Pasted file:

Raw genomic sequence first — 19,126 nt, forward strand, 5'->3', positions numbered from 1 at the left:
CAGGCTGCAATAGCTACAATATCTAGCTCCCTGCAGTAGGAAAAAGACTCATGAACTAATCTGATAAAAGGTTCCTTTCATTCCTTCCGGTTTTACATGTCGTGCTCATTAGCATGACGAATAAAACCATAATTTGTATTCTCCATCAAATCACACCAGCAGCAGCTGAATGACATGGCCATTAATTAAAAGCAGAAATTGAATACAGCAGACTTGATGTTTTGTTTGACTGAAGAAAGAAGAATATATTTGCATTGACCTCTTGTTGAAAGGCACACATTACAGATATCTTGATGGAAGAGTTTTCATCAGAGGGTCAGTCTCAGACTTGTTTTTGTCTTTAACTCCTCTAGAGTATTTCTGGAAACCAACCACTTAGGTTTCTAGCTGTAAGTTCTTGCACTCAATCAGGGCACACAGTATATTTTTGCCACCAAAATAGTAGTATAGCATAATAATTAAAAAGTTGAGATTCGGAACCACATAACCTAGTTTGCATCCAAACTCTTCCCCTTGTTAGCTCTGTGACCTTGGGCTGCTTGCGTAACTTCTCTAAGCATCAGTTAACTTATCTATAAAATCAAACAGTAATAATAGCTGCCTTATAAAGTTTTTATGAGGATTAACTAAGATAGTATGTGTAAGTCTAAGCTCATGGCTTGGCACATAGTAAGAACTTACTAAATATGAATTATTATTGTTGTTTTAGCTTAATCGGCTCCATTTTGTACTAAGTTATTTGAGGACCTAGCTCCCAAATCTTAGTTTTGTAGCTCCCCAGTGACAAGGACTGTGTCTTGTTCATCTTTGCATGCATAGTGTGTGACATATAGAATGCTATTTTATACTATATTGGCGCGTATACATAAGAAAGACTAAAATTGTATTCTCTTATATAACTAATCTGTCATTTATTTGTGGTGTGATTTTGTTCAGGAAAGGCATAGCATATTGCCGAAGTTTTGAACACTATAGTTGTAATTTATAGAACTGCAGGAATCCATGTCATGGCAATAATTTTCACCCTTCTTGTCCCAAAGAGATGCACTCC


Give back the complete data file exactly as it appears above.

Raw genomic sequence first — 19,126 nt, forward strand, 5'->3', positions numbered from 1 at the left:
CAGGCTGCAATAGCTACAATATCTAGCTCCCTGCAGTAGGAAAAAGACTCATGAACTAATCTGATAAAAGGTTCCTTTCATTCCTTCCGGTTTTACATGTCGTGCTCATTAGCATGACGAATAAAACCATAATTTGTATTCTCCATCAAATCACACCAGCAGCAGCTGAATGACATGGCCATTAATTAAAAGCAGAAATTGAATACAGCAGACTTGATGTTTTGTTTGACTGAAGAAAGAAGAATATATTTGCATTGACCTCTTGTTGAAAGGCACACATTACAGATATCTTGATGGAAGAGTTTTCATCAGAGGGTCAGTCTCAGACTTGTTTTTGTCTTTAACTCCTCTAGAGTATTTCTGGAAACCAACCACTTAGGTTTCTAGCTGTAAGTTCTTGCACTCAATCAGGGCACACAGTATATTTTTGCCACCAAAATAGTAGTATAGCATAATAATTAAAAAGTTGAGATTCGGAACCACATAACCTAGTTTGCATCCAAACTCTTCCCCTTGTTAGCTCTGTGACCTTGGGCTGCTTGCGTAACTTCTCTAAGCATCAGTTAACTTATCTATAAAATCAAACAGTAATAATAGCTGCCTTATAAAGTTTTTATGAGGATTAACTAAGATAGTATGTGTAAGTCTAAGCTCATGGCTTGGCACATAGTAAGAACTTACTAAATATGAATTATTATTGTTGTTTTAGCTTAATCGGCTCCATTTTGTACTAAGTTATTTGAGGACCTAGCTCCCAAATCTTAGTTTTGTAGCTCCCCAGTGACAAGGACTGTGTCTTGTTCATCTTTGCATGCATAGTGTGTGACATATAGAATGCTATTTTATACTATATTGGCGCGTATACATAAGAAAGACTAAAATTGTATTCTCTTATATAACTAATCTGTCATTTATTTGTGGTGTGATTTTGTTCAGGAAAGGCATAGCATATTGCCGAAGTTTTGAACACTATAGTTGTAATTTATAGAACTGCAGGAATCCATGTCATGGCAATAATTTTCACCCTTCTTGTCCCAAAGAGATGCACTCC